This information would offer clean and clear rights of use for all parties. You could even submit your trademark through the system. Leveraging an algorithm identifying any likeness to the trademark, the system could then grant or dismiss it. All of which would become part of the public ledger for anyone to review.

Land registry

Some Latin American countries are beginning to use blockchain as a means to keep track of who owns which land deeds.

Agricultural farm land is shown next to the desert in the Imperial valley near El Centro, California May 31, 2015. California is enduring its worst drought on record. REUTERS/Mike Blake TPX IMAGES OF THE DAY - RTR4Y9V5
REUTERS/Mike Blake

Wealth is created through ownership, and one of the most challenging aspects of developing countries is determining who owns a piece of land. Disputes often occur because of corrupt governments or individuals taking advantage of the under-educated.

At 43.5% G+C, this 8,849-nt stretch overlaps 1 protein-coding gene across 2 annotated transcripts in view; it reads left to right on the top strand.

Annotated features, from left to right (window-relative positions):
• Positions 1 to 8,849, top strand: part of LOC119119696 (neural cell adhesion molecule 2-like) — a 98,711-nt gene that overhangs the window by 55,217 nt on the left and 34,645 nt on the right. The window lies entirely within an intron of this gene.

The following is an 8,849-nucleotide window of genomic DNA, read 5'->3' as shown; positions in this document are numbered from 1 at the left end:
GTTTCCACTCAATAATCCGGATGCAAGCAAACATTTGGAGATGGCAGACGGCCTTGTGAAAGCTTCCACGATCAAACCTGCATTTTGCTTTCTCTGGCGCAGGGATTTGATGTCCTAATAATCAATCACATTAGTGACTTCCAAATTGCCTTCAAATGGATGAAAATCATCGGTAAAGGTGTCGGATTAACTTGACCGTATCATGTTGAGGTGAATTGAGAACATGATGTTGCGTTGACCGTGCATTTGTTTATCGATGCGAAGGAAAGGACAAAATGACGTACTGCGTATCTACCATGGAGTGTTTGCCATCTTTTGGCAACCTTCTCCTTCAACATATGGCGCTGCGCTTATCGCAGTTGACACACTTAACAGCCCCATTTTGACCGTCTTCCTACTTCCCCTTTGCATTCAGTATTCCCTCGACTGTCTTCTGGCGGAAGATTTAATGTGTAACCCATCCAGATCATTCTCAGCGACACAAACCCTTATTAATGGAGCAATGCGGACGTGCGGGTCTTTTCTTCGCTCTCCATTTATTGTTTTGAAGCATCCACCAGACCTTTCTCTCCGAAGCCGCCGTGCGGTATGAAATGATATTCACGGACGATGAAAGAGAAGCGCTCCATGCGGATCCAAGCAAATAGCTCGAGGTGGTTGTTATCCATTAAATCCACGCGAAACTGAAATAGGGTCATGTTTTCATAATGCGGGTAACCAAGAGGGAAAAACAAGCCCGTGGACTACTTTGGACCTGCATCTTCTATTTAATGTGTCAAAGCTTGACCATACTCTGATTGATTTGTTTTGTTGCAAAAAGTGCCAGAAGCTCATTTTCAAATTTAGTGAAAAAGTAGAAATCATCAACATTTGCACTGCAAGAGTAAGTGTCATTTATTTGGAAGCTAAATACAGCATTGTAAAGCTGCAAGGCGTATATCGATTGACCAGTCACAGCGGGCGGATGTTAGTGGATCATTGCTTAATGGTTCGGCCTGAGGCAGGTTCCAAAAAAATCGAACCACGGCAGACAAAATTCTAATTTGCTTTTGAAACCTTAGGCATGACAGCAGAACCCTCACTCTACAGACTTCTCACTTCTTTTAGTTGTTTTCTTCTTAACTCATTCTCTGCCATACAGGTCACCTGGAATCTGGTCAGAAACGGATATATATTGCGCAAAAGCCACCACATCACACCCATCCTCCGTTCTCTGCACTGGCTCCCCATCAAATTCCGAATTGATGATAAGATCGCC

Having a public blockchain ledger would allow for everyone to be aware of who owns which parcel of land; and it would make the exchange of those plots much easier and more equitable.

If a family were to buy a plot of land that could be registered on the legal blockchain, it would be much more verifiable than even perhaps government records. All parties would be able to authenticate this as compared to one entity (the government) holding onto all the records. This process would even create a better base for the government to fairly tax individuals and businesses.

Establishing records